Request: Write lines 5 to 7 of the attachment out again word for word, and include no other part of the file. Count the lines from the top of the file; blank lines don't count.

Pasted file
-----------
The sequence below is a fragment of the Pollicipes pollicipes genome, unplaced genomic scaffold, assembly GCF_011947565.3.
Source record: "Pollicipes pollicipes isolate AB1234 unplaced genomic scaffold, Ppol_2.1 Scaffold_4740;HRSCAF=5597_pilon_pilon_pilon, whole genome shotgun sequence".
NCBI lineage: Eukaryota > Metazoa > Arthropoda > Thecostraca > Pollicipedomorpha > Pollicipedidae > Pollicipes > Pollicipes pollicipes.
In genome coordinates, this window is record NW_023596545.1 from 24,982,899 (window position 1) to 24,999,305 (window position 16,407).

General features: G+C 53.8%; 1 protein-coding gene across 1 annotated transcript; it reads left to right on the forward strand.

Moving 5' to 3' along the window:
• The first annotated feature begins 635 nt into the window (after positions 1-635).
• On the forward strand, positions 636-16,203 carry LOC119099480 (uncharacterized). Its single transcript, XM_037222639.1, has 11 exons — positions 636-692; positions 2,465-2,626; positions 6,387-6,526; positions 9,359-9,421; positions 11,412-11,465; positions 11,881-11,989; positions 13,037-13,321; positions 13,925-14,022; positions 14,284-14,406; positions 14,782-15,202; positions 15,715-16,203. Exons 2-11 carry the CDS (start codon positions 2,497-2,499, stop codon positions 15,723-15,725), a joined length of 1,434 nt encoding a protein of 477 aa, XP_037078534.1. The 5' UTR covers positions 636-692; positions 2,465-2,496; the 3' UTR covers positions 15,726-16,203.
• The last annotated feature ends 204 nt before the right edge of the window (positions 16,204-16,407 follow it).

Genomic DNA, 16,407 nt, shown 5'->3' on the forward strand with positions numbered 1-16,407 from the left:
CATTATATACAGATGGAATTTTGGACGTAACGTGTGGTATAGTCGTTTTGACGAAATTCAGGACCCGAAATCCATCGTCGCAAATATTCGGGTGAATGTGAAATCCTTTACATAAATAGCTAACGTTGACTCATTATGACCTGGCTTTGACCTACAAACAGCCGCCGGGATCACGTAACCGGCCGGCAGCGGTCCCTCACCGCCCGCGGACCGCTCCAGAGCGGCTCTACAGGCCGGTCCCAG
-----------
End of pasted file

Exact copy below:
General features: G+C 53.8%; 1 protein-coding gene across 1 annotated transcript; it reads left to right on the forward strand.

Moving 5' to 3' along the window:
• The first annotated feature begins 635 nt into the window (after positions 1-635).